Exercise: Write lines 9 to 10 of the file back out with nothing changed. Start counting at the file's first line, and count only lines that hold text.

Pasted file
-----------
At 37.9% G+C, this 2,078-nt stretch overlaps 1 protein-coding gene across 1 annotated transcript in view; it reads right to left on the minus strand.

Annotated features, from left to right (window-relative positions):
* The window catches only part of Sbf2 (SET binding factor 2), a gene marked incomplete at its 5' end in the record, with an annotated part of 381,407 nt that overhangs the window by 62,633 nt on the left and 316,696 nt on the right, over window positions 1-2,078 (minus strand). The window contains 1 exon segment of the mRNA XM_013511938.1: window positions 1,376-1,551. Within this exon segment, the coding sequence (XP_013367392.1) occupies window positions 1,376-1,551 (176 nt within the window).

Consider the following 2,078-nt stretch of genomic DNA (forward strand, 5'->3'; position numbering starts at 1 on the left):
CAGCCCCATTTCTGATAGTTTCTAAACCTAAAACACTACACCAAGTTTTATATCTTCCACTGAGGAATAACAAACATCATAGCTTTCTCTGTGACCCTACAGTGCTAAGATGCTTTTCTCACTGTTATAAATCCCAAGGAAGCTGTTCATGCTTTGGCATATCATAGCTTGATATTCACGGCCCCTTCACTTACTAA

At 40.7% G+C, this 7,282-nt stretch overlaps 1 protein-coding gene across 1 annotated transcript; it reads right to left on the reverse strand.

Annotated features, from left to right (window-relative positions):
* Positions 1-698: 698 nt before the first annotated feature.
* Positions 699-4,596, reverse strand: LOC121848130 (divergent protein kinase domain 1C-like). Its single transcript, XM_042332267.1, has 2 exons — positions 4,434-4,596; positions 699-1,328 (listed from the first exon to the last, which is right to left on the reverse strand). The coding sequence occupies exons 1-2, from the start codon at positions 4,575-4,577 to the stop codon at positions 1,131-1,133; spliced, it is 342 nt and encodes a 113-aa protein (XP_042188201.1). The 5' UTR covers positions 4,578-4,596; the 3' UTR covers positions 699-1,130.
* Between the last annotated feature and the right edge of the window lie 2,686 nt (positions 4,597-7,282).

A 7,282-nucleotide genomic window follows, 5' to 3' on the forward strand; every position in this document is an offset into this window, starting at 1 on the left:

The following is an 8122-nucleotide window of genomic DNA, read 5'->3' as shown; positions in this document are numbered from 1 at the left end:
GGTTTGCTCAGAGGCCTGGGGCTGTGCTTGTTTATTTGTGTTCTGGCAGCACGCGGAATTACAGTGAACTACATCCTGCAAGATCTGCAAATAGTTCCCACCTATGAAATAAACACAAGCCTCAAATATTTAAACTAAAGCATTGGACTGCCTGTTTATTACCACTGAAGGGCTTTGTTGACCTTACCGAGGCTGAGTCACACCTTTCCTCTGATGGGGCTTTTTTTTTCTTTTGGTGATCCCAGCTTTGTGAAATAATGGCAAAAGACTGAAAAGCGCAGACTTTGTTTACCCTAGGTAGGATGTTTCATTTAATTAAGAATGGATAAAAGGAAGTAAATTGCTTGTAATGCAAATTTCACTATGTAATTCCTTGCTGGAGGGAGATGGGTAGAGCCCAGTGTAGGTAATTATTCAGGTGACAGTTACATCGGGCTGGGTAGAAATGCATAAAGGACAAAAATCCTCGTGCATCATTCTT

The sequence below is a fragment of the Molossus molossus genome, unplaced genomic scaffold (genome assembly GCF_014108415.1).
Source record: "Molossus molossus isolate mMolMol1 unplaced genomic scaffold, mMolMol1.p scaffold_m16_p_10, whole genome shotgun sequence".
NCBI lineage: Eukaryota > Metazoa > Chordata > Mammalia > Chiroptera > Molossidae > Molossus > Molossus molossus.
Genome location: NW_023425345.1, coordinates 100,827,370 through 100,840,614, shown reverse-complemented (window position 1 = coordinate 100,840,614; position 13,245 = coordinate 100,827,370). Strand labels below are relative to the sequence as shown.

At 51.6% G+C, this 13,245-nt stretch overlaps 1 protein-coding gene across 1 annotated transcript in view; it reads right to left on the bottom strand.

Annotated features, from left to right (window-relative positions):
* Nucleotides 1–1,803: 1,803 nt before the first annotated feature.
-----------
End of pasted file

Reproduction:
* Positions 699-4,596, reverse strand: LOC121848130 (divergent protein kinase domain 1C-like). Its single transcript, XM_042332267.1, has 2 exons — positions 4,434-4,596; positions 699-1,328 (listed from the first exon to the last, which is right to left on the reverse strand). The coding sequence occupies exons 1-2, from the start codon at positions 4,575-4,577 to the stop codon at positions 1,131-1,133; spliced, it is 342 nt and encodes a 113-aa protein (XP_042188201.1). The 5' UTR covers positions 4,578-4,596; the 3' UTR covers positions 699-1,130.
* Between the last annotated feature and the right edge of the window lie 2,686 nt (positions 4,597-7,282).